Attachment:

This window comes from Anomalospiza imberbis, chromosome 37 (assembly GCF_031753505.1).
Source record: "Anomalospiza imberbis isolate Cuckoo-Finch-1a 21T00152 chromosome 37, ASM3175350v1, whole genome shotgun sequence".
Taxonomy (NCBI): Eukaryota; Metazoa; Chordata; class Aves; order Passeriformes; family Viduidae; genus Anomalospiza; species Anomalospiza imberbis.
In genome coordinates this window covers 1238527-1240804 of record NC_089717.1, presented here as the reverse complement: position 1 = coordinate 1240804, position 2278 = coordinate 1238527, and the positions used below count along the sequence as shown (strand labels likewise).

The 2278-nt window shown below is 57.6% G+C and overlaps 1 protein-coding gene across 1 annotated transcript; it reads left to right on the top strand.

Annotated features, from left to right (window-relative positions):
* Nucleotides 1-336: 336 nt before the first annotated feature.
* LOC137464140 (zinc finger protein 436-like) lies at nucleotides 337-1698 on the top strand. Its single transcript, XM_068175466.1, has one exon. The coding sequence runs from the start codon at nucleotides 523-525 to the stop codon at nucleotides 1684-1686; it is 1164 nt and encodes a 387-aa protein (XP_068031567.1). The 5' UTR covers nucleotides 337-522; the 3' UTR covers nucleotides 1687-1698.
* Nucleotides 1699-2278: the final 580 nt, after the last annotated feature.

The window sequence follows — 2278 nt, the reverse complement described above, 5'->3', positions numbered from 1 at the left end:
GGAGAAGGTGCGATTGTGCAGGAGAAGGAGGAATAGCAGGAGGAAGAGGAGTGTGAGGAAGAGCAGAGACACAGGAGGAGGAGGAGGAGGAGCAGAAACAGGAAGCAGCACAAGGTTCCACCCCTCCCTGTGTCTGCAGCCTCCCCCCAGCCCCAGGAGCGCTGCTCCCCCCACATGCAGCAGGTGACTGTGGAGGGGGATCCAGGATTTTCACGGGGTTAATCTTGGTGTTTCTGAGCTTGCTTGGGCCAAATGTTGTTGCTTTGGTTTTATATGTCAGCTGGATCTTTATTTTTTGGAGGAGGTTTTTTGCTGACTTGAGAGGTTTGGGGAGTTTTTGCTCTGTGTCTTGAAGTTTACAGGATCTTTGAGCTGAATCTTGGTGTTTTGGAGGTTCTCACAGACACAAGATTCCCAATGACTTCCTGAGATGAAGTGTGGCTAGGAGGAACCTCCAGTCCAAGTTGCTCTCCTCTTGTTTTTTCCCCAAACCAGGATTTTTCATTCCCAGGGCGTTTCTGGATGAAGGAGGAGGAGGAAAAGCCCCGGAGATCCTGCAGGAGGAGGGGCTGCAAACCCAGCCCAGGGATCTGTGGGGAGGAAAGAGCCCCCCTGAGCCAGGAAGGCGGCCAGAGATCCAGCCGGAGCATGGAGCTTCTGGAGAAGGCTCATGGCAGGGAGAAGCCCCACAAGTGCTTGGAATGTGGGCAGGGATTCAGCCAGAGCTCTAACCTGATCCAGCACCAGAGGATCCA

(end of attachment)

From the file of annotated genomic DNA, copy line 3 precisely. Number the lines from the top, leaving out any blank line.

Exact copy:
Taxonomy (NCBI): Eukaryota; Metazoa; Chordata; class Aves; order Passeriformes; family Viduidae; genus Anomalospiza; species Anomalospiza imberbis.